• France's news in English
 
app_header_v3

France's famed Louvre art gallery gets new boss

AFP · 3 Apr 2013, 19:04

Published: 03 Apr 2013 19:04 GMT+02:00

Fresh from being interviewed by French President Francois Hollande himself, Jean-Luc Martinez, an expert in Greek sculpture, was named Wednesday as the new boss of the famed Louvre museum.

The 49-year-old takes charge of one of the world's biggest museums and will oversee a number of projects including the controversial opening of a Louvre outpost in Abu Dhabi, the capital of the United Arab Emirates, slated for 2016.

The deal has stirred debate in the French art world with critics raising questions about Abu Dhabi's record on the treatment of dissidents and the immigrant workers employed on the construction of the new museum.

"The Louvre, it's my life, my childhood dream, my teenage passion," Martinez told AFP after his nomination at the head of the museum, which attracts some 10 million visitors a year.

France's culture minister had reportedly leant towards appointing Sylvia Ramond, head of the Museum of Fine Arts of Lyon in southeastern France, who would have become the Louvre's first female director.

But in the end - and after three finalists were interviewed in person by Hollande - Martinez, director of the Louvre's department of Greek, Etruscan and Roman antiques since 2007, was finally chosen to head up the museum.

Born in 1964, Martinez comes from a modest background. His mother was a caretaker in a French apartment building, his father a postman, and they lived in a council estate just outside Paris.

He first visited the Louvre with his secondary school class and was blown away. It was "a real shock. It changed my life," he said. As a teen, he would often go to the museum, copying drawings of Greek vases.

He went on to pass his high school exams with flying colours, studied history, history of art and archaeology at university, worked as a history and geography professor and an archaeologist in Greece before joining the Louvre in 1997.

Martinez speaks Latin, ancient and modern Greek, English and Spanish, as well as a little Italian and German. He has also started learning Japanese.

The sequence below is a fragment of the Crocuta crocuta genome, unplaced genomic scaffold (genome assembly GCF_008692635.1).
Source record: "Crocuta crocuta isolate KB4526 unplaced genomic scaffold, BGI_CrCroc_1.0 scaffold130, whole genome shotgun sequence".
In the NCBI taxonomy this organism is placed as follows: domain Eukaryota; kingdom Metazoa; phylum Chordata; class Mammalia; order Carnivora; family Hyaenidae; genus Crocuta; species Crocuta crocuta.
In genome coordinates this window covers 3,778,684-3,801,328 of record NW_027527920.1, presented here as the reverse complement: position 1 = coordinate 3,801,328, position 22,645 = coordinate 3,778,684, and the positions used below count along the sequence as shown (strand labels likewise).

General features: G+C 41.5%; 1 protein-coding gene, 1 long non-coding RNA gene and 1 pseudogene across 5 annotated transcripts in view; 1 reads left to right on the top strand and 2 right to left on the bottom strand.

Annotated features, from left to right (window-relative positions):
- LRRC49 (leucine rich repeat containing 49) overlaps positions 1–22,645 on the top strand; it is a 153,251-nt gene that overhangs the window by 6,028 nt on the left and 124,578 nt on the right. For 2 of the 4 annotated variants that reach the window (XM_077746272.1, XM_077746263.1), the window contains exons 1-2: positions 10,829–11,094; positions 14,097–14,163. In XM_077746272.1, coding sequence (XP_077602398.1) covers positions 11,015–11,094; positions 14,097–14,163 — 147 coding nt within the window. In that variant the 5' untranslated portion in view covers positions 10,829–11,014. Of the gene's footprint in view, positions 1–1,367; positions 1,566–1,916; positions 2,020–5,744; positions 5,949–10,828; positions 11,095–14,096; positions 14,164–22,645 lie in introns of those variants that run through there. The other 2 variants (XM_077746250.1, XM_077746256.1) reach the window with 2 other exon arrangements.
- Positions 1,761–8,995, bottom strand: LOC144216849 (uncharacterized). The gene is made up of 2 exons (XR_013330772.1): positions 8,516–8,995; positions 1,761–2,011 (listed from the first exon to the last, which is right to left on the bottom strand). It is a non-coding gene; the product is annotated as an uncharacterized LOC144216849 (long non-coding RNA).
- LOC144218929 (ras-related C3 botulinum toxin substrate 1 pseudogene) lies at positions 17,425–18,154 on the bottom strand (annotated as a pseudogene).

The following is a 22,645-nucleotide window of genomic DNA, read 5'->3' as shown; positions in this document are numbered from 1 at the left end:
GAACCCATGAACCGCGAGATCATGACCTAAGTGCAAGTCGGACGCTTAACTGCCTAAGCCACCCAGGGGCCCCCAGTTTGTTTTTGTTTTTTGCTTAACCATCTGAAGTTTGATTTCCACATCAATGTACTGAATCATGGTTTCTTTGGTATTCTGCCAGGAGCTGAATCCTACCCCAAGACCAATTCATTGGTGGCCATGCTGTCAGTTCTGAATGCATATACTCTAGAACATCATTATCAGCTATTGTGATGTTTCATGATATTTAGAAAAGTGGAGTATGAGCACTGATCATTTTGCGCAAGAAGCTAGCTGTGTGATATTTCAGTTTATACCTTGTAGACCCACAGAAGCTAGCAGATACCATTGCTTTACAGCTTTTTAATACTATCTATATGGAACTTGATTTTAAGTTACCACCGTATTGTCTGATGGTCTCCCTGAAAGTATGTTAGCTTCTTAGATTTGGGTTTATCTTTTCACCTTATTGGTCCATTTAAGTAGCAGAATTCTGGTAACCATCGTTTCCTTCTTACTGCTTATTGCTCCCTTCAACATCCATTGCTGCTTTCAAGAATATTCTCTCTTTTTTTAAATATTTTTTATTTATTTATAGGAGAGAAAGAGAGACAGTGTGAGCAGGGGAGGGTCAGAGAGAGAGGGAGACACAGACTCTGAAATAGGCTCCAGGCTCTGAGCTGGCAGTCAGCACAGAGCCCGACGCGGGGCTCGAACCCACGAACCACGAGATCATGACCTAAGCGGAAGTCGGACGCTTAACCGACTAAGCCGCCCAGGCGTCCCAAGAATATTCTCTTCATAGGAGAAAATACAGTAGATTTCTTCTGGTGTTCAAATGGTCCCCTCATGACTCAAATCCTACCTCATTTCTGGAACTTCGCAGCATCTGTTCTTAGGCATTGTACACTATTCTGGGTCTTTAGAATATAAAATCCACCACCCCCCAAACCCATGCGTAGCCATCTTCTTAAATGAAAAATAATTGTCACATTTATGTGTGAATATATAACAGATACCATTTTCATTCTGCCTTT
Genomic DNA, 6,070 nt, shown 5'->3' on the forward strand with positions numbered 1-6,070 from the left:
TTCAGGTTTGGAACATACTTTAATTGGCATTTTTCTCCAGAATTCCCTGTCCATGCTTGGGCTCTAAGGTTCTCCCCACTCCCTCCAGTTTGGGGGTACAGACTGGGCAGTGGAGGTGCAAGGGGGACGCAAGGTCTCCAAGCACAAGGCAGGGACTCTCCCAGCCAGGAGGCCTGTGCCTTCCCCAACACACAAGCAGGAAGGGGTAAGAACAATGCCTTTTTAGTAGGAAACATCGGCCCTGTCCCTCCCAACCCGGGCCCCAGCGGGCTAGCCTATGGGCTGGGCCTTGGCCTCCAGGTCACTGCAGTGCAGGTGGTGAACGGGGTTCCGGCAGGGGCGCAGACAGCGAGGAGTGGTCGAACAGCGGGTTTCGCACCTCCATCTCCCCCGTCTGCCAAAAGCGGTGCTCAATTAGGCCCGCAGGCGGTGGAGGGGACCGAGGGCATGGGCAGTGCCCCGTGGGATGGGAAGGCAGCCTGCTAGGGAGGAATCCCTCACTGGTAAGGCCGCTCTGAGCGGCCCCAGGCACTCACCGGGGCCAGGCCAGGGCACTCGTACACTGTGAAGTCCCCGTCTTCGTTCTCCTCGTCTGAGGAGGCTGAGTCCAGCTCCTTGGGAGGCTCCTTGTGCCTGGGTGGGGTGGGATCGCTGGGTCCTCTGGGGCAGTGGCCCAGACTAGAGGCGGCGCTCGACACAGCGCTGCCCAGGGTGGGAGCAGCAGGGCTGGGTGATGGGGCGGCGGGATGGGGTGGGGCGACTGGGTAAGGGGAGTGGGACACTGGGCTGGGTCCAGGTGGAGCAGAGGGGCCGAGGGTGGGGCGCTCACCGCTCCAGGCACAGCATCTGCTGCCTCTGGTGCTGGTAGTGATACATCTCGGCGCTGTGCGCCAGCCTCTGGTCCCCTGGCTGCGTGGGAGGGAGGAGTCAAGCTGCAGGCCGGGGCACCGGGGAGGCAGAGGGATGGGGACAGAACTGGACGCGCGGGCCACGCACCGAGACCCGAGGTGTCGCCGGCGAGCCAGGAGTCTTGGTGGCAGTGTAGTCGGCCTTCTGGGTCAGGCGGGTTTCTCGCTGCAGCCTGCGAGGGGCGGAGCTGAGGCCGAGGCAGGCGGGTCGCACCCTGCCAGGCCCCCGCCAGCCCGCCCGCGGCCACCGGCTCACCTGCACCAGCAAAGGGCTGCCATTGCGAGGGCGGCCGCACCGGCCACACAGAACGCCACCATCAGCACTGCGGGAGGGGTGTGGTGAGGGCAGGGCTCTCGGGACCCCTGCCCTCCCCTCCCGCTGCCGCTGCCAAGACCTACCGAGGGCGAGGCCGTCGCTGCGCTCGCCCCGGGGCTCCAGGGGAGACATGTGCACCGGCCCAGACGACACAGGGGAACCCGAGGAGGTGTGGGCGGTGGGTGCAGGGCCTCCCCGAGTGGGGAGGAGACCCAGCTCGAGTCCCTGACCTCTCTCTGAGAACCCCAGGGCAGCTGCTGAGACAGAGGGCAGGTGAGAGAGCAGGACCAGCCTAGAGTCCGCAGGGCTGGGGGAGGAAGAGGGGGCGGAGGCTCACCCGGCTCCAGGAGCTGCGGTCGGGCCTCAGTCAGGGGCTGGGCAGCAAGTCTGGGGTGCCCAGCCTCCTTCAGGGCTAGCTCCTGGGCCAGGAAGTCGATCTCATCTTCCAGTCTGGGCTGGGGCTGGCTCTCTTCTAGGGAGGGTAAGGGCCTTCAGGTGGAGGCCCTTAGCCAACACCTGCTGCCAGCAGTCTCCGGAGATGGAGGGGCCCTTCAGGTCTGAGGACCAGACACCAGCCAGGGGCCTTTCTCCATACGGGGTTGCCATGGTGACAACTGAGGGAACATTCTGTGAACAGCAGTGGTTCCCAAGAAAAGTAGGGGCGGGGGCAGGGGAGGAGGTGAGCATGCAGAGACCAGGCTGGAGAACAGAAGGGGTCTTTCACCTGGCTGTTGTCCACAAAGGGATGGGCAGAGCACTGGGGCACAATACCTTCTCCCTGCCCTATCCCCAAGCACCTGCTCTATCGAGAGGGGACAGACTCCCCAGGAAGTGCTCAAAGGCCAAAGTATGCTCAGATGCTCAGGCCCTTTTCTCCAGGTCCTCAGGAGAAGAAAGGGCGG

Story continues below…

He succeeds Henri Loyrette, who has been credited with doubling visitor numbers from five million per year when he took over in 2001 to around 10 million this year -- half of them under-30s.

Loyrette also oversaw the opening in 2012 of the Department of Islamic Art and of a Louvre satellite branch in the former northern mining town of Lens, aimed at bringing high culture and visitors to one of France's poorest areas.

Culture minister Aurelie Filippetti recently told AFP that she wanted "a change from a logic of expansion of the Louvre", which could indicate an end to the opening of museum outposts such as the one planned in Abu Dhabi.

Your comments about this article

Today's headlines
Aussie TV show accused of staging French burkini row
Photo: Channel 7 screengrab

Was an Australian TV report about France's burkini ban a set up to portray the French as "anti-Muslim"?

Five ways Paris is better than it was 15 years ago
All photos: AFP

Here's how one man says Paris has changed for the better over his last 15 years in the city.

Man in 60s wounds two in France supermarket shooting
Photo: AFP

A police SWAT team has surrounded gunman's apartment.

Paris makes 'history' by banning cars on river bank

The French capital is going green with a vengeance.

France's hospital doctors stage strike to highlight crisis
Photo: AFP

Unions have called for a "massive" walk-out among hospital doctors.

France's last 'real Camembert' cheese fights for survival
All photos: Charly Triballeau/AFP

It's a cheese maker's take on David and Goliath.

PSG's Serge Aurier sentenced to jail for attack on policeman
Photo: AFP

PSG player had attacked a police officer outside a night club on the Champs Elysées.

Paris city chiefs ready to let nudists hang out in park
Photo: AFP

A nudist park in Paris? "We're going to do it," says City Hall.

Hollande calls on UK to help solve Calais migrant crisis
Photo: AFP

The French president knows that immigration is a key issue of the presidential election battle.

Air France plane dumps fuel 'over Fontainebleau forest'
Photo: AFP

The mayor of the famous town near Paris is furious.

Sponsored Article
Why Jordan is the ‘Different’ East
Features
Room for improvement: Paris's matchbox apartments
'Stop telling immigrants to be French and help it happen'
Society
Take the test: How far have you assimilated into French culture?
Lifestyle
Eleven things you should know before moving to Paris
National
France's Marion Cotillard rebuffs rumours of fling with Brad Pitt
National
Eight arrested over links to Nice truck attacker
Features
Why everyone should party in a French chateau at least once
Travel
The Frenchman who hated 'Nazi-Zealand' after four-day hitch-hike fail
Culture
What's on: Ten exciting events across France in September
The 45-million year old underground shells that flavour Champagne
Features
French job speak: All the terms you need to know
'Resilient' Paris now a more appealing city than New York
National
France says it's OK to warn drivers about speed cameras
Meet Honorine, 113, the oldest person in France
Education
Grenoble named France's best city to be a student
Society
New Metro map reveals cheapest pints of beer in Paris
Business & Money
How reliant is the French economy on Paris?
Society
Here's why Parisians want to move to Bordeaux
And the 'best place to spend a weekend in Europe' is… Lyon
Analysis & Opinion
'Muslims in France must be considered ordinary citizens'
Armed guards to ride French trains from October
National
France among Europe's priciest for train travel
National
Paris set to make river bank car-free for six-month trial
2,725
jobs available